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Reversible Bergman cyclization, AFM image

Reversible Bergman cyclization, AFM image

C032/5432

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Credit

IBM RESEARCH / SCIENCE PHOTO LIBRARY IBM RESEARCH / SCIENCE PHOTO LIBRARY

Caption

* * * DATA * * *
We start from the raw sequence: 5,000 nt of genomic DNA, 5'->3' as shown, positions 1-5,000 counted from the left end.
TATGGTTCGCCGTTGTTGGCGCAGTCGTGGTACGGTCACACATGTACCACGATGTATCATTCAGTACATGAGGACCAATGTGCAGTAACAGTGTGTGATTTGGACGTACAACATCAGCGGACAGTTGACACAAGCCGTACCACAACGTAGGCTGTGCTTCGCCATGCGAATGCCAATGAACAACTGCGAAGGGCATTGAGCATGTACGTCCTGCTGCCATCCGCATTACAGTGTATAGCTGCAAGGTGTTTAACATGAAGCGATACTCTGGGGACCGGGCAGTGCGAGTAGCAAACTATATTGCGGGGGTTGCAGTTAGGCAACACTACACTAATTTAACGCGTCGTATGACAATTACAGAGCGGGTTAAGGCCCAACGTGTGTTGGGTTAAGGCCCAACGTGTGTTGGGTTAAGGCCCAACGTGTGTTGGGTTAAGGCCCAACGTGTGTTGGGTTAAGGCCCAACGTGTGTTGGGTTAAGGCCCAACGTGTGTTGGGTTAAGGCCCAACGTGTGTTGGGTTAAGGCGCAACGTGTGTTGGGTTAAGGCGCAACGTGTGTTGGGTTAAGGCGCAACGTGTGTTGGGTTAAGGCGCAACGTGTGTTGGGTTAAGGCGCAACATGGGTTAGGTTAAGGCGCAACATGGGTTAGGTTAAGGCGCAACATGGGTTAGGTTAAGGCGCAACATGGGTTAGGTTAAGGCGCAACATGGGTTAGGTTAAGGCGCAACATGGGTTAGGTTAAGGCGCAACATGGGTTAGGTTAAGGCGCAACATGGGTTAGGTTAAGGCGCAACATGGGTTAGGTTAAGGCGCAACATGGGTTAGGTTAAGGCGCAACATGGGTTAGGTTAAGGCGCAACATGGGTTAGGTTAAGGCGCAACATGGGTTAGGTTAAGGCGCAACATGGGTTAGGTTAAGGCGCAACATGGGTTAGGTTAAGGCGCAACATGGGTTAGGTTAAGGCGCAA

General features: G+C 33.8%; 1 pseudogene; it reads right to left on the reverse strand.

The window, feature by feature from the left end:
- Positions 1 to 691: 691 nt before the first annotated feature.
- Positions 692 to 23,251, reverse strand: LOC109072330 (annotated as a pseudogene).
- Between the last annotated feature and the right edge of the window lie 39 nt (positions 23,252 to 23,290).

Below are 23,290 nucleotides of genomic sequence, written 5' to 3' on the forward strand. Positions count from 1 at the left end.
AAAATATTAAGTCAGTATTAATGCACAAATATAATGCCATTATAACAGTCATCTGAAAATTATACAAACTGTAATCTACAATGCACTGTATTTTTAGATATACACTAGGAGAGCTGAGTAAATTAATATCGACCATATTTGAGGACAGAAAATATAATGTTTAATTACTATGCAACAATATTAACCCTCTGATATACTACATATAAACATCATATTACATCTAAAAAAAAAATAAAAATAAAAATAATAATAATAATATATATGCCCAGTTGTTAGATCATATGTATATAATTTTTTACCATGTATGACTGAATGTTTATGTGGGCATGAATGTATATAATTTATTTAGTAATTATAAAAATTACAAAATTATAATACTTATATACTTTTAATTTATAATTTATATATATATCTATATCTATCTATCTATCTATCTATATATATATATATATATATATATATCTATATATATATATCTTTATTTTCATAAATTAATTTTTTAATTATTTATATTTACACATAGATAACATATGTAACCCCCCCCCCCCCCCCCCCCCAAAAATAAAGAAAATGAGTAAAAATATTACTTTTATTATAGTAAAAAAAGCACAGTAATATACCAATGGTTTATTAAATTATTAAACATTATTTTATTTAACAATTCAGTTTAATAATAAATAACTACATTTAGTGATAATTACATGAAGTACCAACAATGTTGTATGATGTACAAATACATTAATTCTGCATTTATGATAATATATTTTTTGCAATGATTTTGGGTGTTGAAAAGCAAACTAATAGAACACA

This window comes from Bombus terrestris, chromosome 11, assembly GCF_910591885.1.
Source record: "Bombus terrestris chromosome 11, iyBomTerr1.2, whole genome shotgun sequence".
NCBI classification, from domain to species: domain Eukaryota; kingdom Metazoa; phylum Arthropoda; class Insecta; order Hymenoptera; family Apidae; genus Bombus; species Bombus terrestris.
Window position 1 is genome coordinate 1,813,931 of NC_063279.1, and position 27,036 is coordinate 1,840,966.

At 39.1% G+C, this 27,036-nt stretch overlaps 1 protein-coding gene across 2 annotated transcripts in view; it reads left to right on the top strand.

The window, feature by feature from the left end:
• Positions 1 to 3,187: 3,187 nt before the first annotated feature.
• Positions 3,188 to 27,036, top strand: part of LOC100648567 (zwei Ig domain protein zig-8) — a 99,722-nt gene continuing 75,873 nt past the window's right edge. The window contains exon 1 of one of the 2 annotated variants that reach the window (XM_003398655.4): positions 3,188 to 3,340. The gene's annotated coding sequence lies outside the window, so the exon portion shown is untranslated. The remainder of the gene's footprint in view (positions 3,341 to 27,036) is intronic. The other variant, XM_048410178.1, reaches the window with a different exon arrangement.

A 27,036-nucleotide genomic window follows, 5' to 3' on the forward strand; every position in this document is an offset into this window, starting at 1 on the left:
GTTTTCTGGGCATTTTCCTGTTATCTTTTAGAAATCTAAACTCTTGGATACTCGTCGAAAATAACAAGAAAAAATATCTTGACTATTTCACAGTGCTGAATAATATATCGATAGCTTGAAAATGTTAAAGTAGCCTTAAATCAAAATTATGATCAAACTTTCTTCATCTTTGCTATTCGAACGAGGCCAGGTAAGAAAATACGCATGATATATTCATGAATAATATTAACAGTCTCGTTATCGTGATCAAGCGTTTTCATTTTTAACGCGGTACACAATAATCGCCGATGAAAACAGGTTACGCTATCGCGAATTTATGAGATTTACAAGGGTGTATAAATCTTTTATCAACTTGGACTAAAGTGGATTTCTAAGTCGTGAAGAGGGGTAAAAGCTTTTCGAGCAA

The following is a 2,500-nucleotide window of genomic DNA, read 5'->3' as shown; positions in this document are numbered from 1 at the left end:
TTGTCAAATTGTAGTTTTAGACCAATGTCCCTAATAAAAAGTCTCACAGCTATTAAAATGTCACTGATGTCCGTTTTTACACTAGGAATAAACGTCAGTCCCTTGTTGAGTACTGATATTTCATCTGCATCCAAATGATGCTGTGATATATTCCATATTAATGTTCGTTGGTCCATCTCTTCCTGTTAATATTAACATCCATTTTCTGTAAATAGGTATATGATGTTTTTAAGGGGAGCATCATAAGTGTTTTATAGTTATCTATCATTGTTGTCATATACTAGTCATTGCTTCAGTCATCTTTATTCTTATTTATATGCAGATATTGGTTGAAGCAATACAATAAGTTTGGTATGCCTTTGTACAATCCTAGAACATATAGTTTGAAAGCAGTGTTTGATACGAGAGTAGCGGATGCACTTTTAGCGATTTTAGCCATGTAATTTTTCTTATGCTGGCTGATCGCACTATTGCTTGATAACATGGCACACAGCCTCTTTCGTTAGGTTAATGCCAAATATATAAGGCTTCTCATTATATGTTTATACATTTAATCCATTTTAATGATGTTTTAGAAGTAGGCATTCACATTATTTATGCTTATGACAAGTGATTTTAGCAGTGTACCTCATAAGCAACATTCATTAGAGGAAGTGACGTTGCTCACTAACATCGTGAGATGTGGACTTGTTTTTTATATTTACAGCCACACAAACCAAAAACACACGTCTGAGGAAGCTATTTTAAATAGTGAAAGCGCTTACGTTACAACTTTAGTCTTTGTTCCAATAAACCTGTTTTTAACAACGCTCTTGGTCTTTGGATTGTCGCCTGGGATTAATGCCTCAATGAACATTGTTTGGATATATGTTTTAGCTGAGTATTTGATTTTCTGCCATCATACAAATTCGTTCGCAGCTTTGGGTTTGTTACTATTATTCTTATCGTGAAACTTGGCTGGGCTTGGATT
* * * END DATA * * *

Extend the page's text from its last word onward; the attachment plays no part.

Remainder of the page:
Reversible Bergman cyclization. Atomic force microscopy (AFM) image of the starting point (a brominated aromatic compound) for a reversible Bergman cyclization. Researchers used non-contact AFM to observe this molecular rearrangement, a key step in several organic synthesis and pharmacology reactions. It was first described in 1972 by American chemist Robert George Bergman. An aromatic diradical was prepared and rearranged into a highly strained ten-membered diyne using atomic manipulation. It was found that the diradical and the diyne exhibit different properties associated with the bond changes. The results were published in 2016 in the journal 'Nature Chemistry', in a collaboration between IBM researchers in Zurich, Switzerland, and CiQUS researchers at the University of Santiago de Compostela, Spain. For the full set of structures observed, see image C032/5431.

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